Muscat Holidays

Dine on fire pit-lined beaches overlooking the Arabian Sea, hunt for sandalwood and myrrh and cruise over dolphin-filled waters in Muscat.

Muscat – where you can wander the chaotic dusky and dark bakhoor and frankincense-filled souks, walk the glossy Carrera marble floors of the Grand Mosque and watch the last rays of sun dip into the Gulf of Oman from glorious stretches of sand. Muscat is an intriguing city that puts you waterfront on the beach but also right in the heart of a riveting culture that has a surprisingly modern twist. 

Holidays to Muscat are vibrant in culture and heritage, but they’re also clean, crisp and modern. You’ll find luxury car dealerships and bright white malls alongside marble crescent-topped, white-washed mosques sounding the call of prayer from minarets just a ride away from somersaulting spinner dolphins. Early mornings on the Muttrah Corniche feel like you’ve just stepped into an old fishing village as dhows drop off catch-of-the-day and pomegranate-peppered mountains offer silent moments and extraordinary views. In the late afternoon, locals come out to haggle at souks, dine beachfront on seafood platters and take late evening dips in the sea as the city comes alive with classic Arabian charm.

Call one of our Personal Experts and we’ll start crafting your next Muscat holiday.

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Get to know Muscat and those important practicalities when planning your perfect holiday.


GMT +4 hours


Omani Rial


7¾ hours





Where is Muscat? Muscat, capital of the Sultanate of Oman, is situated in the north of the mainland on the coast of the Gulf of Oman. From Muscat, it’s a 4¼ hours’ drive north-west to Dubai, or an hour’s flight.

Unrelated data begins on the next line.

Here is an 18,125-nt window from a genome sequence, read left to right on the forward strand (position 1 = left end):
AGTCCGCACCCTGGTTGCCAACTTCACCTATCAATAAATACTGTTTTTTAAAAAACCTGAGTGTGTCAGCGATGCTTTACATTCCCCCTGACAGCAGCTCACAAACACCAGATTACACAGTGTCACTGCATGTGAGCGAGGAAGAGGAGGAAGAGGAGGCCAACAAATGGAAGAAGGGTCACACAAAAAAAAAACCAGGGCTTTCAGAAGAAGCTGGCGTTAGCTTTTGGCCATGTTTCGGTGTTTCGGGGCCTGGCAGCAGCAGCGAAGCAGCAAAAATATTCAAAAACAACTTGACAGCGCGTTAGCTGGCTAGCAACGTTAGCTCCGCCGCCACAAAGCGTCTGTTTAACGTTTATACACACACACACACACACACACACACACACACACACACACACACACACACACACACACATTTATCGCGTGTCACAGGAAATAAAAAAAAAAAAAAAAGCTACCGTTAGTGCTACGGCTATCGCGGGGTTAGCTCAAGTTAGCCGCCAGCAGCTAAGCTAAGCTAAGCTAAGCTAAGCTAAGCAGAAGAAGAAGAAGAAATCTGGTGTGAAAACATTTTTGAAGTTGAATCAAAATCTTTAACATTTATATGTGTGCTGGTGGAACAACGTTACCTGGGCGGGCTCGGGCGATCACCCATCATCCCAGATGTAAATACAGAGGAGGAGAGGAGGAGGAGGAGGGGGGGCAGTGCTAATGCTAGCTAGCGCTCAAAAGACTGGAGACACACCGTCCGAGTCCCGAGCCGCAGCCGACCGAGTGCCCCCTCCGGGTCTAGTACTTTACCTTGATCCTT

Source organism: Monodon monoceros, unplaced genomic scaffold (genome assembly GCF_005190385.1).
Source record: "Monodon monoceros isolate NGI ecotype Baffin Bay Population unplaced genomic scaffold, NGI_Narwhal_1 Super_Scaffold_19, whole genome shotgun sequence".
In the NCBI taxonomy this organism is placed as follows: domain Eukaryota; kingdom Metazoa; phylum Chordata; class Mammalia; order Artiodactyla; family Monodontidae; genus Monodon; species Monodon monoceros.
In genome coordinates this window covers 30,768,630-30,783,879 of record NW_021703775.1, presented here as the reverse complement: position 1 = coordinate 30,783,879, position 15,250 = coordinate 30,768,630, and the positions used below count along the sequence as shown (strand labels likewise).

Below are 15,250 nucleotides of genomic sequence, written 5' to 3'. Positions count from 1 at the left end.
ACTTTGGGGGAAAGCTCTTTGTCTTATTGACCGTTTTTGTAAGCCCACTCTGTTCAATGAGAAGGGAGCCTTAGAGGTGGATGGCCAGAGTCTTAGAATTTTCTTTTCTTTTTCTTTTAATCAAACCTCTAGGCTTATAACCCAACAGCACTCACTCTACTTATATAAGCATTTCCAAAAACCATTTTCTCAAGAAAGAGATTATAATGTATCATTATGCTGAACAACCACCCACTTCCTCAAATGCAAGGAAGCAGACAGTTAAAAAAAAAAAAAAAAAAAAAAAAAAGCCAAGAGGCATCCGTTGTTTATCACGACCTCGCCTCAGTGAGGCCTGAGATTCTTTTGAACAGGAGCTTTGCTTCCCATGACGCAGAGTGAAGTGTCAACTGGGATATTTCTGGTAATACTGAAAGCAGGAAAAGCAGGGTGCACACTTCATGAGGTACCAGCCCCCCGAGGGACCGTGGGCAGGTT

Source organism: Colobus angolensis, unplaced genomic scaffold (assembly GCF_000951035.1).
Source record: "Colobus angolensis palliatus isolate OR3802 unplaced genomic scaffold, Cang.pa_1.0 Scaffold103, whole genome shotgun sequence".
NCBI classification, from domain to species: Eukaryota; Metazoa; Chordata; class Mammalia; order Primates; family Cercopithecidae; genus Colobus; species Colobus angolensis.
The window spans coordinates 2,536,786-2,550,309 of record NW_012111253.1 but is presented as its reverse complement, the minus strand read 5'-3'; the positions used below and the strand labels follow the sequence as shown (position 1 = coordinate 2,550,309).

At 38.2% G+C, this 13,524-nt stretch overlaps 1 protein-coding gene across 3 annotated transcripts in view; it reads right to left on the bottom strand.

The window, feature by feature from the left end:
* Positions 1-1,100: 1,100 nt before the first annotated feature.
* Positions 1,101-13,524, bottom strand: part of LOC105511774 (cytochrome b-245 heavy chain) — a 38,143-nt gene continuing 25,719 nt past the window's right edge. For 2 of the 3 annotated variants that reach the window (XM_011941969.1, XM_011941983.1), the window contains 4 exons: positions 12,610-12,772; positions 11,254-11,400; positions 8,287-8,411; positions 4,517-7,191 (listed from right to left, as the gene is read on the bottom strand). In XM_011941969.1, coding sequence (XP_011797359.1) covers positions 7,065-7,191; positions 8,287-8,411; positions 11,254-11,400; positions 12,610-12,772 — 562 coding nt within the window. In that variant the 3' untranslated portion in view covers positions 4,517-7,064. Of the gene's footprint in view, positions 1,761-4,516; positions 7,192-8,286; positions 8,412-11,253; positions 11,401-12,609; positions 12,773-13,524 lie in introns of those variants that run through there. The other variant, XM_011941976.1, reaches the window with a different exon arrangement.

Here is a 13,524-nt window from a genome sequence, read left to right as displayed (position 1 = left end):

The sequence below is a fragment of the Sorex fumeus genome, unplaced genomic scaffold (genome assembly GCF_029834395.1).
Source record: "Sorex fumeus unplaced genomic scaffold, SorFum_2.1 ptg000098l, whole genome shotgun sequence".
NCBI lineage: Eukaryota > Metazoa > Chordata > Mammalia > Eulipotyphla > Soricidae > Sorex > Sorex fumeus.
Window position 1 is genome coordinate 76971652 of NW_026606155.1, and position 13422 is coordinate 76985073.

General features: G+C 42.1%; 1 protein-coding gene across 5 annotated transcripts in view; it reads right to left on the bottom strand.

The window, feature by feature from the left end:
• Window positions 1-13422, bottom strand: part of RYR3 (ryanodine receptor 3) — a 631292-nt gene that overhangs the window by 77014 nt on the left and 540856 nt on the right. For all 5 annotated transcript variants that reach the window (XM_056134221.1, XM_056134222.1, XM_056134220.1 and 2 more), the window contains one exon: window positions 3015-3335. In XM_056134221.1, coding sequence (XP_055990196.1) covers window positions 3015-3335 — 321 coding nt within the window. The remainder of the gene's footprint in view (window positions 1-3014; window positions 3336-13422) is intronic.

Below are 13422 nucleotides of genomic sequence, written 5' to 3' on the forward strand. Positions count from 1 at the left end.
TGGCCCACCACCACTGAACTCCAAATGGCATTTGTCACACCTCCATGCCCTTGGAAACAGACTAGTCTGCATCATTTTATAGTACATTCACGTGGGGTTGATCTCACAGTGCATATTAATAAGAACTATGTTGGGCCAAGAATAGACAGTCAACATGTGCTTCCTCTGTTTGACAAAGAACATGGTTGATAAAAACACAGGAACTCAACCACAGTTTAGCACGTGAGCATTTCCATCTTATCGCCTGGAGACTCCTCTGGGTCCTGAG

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Muscat Mosques Muscat’s mosques provide some of the most ornate buildings in the capital and give a beautiful insight into Islamic architecture and religion. Sultan Qaboos Grand Mosque is impressive and home to Swarovski chandeliers and one of the largest Persian carpets in the world. Located on the Corniche of Muttrah you will find the Mosque of the Great Prophet with its impressive blue dome and scripture-inlayed minarets. Non-Muslims should always check before entering any mosque.

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Cultural highlights Gain a greater insight into Oman’s cultural heritage with a visit to The National Museum where you will find archaeological findings, samples from ancient craft industries and models of some of the trading boats that stopped here on their Spice Route journeys. The historic weaponry on display at the Bait Al Zubair Museum is also worth a visit and, although closed to the public, you can still get a close-up peek of the Al Jalali and Al Mirani Forts that protect the walled city. One of Muscat’s newer treasures is the Royal Opera House, where illustrious stars like Plácido Domingo have performed and concerts usually sell out months in advance.

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City souks Like many countries in Arabia, the souks is where you can gain a real insight into local life. The Muttrah Souk is Oman’s most famous – a labyrinth of tiny stalls and shops on the Corniche where you can haggle for spices and perfumes, gold and silver, handicrafts and textiles. If you are visiting the Sultan Qaboos Mosque, then it’s worth exploring Sohar Souk where many cottage industries sell their handicrafts.

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Getting around If your holiday involves making the most of your luxury hotel and solely exploring the city, taxis are the most convenient way to get around. If you fancy venturing further afield to mountain villages and desert, a hire car is recommended. Taxis are orange and white and unmetered, so we advise securing the fare before getting in. 4x4s are needed for the Omani terrain, roads are well signposted in both English and Arabic with brown signs pointing to the major attractions.

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Food and drink You’ll find an enticing blend of Arabic, European and Indian cuisine, and plenty of fresh seafood. Luxury hotels deliver fine dining experiences with everything from pan-Asian to international and beach dining to spice market-style eateries. Dates are renowned here and for a traditional Omani meal order the shuwa, a traditional dish of lamb or goat marinated and wrapped in palm leaves and then slowly cooked in a pit. 

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